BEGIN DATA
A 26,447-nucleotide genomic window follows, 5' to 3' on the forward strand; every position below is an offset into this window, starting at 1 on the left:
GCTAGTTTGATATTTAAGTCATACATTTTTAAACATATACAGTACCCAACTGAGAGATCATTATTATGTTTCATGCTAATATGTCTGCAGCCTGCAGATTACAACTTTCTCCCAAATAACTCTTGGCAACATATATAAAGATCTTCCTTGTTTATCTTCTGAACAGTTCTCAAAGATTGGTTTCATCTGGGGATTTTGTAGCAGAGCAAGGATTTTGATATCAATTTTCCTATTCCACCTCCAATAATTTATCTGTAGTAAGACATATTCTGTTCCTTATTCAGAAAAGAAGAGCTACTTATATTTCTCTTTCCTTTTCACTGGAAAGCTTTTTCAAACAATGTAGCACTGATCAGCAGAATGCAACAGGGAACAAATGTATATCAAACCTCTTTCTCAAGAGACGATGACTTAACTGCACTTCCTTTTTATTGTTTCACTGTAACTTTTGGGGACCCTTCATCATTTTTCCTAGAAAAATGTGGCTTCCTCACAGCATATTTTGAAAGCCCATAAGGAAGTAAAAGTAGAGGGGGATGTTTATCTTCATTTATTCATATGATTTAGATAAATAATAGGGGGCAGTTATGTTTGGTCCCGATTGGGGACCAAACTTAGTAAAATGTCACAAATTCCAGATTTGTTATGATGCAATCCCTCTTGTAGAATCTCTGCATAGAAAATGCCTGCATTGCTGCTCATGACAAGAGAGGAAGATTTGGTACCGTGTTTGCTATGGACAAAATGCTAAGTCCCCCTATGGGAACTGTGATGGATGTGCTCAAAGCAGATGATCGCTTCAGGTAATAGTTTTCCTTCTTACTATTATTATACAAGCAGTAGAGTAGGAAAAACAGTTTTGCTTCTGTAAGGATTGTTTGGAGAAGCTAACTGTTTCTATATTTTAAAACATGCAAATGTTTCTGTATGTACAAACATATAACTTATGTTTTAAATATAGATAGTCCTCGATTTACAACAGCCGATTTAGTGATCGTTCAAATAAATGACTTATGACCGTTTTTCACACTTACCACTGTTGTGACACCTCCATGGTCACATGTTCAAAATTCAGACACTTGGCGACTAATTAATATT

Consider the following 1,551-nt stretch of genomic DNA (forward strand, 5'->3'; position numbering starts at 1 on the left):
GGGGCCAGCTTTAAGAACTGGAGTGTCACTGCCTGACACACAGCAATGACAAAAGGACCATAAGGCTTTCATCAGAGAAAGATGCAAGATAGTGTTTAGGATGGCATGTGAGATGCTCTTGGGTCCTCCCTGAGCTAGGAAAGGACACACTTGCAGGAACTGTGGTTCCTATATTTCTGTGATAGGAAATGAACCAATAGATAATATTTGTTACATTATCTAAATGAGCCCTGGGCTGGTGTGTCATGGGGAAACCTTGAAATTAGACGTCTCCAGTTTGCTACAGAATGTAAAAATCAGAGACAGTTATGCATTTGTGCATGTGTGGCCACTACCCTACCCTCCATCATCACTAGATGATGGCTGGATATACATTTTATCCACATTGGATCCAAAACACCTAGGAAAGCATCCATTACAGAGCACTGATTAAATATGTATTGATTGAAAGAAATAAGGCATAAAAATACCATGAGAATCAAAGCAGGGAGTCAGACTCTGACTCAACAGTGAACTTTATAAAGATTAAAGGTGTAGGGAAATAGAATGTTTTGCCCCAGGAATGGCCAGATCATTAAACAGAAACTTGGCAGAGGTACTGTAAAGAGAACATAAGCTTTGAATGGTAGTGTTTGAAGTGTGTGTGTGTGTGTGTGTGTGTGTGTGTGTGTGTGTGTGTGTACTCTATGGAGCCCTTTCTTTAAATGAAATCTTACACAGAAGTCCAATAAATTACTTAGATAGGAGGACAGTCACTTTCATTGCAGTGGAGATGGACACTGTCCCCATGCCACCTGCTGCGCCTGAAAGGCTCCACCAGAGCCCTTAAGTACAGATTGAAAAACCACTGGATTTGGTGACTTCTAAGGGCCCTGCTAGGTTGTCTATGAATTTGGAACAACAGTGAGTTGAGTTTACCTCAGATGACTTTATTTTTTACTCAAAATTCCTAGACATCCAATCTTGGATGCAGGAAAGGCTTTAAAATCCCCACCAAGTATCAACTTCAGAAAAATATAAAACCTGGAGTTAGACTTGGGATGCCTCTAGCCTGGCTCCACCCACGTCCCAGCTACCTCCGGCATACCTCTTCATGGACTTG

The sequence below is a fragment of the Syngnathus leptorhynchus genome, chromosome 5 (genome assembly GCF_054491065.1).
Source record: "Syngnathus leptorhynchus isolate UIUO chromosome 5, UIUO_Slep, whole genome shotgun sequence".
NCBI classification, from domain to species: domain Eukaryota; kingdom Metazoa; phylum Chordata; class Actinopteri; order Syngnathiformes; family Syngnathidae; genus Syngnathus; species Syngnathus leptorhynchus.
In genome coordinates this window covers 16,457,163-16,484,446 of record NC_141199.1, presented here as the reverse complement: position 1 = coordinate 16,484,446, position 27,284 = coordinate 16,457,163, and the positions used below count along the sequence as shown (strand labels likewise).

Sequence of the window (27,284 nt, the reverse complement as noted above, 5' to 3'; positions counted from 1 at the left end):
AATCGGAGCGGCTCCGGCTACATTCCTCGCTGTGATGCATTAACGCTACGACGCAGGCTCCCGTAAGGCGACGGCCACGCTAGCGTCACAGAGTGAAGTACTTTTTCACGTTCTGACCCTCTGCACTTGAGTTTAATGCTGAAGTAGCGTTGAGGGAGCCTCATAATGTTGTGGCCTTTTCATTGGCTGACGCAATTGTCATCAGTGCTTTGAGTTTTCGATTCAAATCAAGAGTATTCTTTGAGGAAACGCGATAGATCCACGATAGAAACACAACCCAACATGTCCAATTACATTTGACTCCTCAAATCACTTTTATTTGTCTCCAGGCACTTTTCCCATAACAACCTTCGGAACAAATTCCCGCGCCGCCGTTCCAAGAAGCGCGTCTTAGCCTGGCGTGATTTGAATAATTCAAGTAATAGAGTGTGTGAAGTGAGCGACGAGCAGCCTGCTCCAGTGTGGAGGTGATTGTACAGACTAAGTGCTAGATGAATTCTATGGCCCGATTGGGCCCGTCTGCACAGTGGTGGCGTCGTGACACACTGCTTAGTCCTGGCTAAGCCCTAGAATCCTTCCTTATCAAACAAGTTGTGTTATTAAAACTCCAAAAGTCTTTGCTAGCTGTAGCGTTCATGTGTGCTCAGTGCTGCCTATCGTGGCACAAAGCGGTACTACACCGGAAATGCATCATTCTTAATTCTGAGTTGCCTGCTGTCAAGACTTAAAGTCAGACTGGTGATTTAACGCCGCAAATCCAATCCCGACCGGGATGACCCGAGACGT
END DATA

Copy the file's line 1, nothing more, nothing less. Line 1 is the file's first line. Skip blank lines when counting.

A 26,447-nucleotide genomic window follows, 5' to 3' on the forward strand; every position below is an offset into this window, starting at 1 on the left: